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The Comedy of Errors

Life on Alfreton Road

24 May 18 words: Benedict Cooper
photos: Jamie-Lee Grady

We don’t really do Alfreton Road any more. Not like Arthur Seaton did in Saturday Night Sunday Morning, bingeing in the bars where “the effect of a week's monotonous graft in the factory was swilled out of your system in a burst of goodwill.” Not like the workers who ground away in the sweatshops of an earlier, even darker day and, dirty and spent, spilled out by the thousands into the cobbled streets when the big bell went.

Believe it or not – or ask your parents – Alfreton Road was once a highstreet to rival any in the city centre for verve and identity. Every high-street bank had a branch up there; it was a hip strip for clothes and record shops; it teemed with people of all class and status; it was a magnet for rock and blues fans and musicians from all over the country; and it boasted the “toughest pub crawl in Nottingham.”

Details of that past remain. The Sir John Borlase Warren isn’t going anywhere (this writer hopes), and the facade above the Rose & Crown pub hasn’t quite faded yet, even though the life has long left the old lounge downstairs. In the hinterland between Alfreton Road and Ilkeston Road, you can still tick off the street names of Alan Sillitoe’s iconic book, to which Nottingham owes so much. And while the students who inhabit the posh converted factories might not quite get the significance of Raleigh Street, anyone who claims to know their Nottingham history bloody well should.

Lament the loss of an era if you like. Plenty do. The day the last factory fell silent was a dark one for Nottingham. After the workers left, one by one the banks, shops and pubs began to close; lights and signs flickered out for good, taps went dry, and the “piled-up passions” that fuelled a wild age in Nottingham’s working-class history calmed and drifted away forever.

But there is life on Alfreton Road.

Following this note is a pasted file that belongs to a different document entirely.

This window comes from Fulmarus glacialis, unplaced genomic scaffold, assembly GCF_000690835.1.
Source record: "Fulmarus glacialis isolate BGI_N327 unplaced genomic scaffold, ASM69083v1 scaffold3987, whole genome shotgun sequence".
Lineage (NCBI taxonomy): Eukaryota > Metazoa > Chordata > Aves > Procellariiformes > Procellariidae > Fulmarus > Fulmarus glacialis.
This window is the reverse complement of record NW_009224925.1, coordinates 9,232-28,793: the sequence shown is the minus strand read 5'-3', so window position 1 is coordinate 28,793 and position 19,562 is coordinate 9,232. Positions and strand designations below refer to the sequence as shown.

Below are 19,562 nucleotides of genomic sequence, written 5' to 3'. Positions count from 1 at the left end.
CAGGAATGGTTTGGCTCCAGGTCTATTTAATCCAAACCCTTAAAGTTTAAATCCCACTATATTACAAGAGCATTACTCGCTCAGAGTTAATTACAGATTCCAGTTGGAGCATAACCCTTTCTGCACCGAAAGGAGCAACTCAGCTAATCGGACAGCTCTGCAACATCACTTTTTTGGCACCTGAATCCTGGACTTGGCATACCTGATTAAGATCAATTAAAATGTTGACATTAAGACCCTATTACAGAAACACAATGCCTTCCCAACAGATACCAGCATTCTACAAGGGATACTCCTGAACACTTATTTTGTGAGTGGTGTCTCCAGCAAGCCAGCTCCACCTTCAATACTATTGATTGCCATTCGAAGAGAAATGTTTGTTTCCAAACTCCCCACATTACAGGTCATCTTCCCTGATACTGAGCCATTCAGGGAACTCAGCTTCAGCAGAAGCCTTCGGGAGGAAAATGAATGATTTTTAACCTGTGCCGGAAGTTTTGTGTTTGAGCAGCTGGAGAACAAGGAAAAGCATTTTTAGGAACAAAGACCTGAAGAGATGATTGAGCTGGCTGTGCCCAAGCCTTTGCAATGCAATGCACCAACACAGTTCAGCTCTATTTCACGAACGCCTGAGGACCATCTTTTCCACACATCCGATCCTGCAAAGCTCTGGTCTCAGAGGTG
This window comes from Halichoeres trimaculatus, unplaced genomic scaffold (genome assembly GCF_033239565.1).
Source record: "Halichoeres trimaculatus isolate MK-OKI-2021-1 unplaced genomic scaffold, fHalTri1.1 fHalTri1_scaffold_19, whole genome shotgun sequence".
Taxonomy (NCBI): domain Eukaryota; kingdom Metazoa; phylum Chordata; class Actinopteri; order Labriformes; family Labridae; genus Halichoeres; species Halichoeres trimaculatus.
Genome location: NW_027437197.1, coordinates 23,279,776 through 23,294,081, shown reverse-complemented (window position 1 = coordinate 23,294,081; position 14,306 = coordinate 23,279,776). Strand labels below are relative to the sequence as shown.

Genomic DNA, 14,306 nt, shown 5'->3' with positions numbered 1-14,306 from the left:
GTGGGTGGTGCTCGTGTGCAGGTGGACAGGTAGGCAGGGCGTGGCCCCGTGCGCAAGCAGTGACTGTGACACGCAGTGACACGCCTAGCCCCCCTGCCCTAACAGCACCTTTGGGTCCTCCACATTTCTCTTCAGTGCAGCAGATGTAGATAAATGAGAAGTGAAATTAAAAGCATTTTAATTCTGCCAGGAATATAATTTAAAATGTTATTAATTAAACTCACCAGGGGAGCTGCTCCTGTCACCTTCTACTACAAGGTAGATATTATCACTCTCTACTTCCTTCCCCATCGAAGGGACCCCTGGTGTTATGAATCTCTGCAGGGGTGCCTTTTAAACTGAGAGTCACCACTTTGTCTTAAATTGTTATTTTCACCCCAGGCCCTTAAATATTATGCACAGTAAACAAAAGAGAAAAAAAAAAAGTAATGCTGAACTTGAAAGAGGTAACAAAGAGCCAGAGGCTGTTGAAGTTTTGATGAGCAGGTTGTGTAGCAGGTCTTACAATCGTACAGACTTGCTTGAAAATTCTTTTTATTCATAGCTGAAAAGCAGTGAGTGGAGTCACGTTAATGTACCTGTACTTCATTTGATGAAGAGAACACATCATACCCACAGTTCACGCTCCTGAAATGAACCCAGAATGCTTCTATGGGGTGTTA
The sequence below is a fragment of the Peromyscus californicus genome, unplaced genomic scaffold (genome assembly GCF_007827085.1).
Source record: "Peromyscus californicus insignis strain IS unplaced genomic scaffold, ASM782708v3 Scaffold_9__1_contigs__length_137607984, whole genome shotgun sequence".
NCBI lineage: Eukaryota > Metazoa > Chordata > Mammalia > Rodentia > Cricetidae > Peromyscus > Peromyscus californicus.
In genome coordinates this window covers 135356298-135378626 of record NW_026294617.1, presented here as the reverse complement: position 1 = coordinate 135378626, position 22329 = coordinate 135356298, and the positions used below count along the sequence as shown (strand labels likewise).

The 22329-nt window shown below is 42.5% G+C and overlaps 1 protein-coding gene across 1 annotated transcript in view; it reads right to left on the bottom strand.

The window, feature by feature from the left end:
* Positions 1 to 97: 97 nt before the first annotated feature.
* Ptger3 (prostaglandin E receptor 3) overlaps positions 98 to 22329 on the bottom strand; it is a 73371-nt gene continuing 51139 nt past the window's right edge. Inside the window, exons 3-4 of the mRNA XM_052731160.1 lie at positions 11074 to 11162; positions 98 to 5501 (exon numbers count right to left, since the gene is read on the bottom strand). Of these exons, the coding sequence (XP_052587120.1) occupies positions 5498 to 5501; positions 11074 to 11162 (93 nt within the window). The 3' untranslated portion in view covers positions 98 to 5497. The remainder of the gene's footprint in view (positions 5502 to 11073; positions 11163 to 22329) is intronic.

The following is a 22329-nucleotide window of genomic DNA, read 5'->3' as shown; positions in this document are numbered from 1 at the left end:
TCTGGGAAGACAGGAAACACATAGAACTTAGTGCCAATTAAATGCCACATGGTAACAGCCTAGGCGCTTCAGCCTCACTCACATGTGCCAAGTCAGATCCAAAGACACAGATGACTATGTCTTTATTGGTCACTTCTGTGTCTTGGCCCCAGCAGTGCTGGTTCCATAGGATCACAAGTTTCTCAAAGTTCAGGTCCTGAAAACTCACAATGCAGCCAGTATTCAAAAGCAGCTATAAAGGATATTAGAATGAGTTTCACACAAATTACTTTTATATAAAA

It might have lost its ready stream of workday patrons, but through the seventies, eighties and nineties, Alfreton Road kept its reputation as a wicked night out. The Running Horse was known around the country for its exclusive rock and blues gigs; rumours persist that The Rolling Stones and Jimi Hendrix once played there. “That’s a load of rubbish,” says Rob Gibson who now owns the pub; “The Runner” as it’s known to those in the know. But the pub did pull in some serious names if you know your music: John Otway, and Mott the Hoople’s Ian Hunter, to name two.

“There used to be a pub on every corner,” says Rob. “The street got a reputation as the heaviest bar crawl in the Nottingham. It was what you did, you hit the pubs on Alfreton Road on your way into town.”

“IF YOU BLOODY MADE IT INTO TOWN!” one of the regulars shouts along the bar.

The Running Horse shut ten years ago. So did The Falcon across the road, on the ridge of Canning Circus. The Organ Grinder hadn’t opened yet and the building was derelict, despite having once been the home of a star of Alfreton Road’s night scene, The Red Lion. They’re all open again, and there’s a new kid on the block: city-centre-style craft bar The Overdraught, in the building on the corner at the Canning Circus end. You know, the one that used to be a fancy dress shop.

But it’s not just the pubs that make Alfreton Road such a mad mix of life. As the days of factories and furnaces waned, a new period was beginning. The fabric of Nottingham has become dramatically more diverse and exciting because of immigration from all over the world; Alfreton Road is a rich sample of that new wave of life.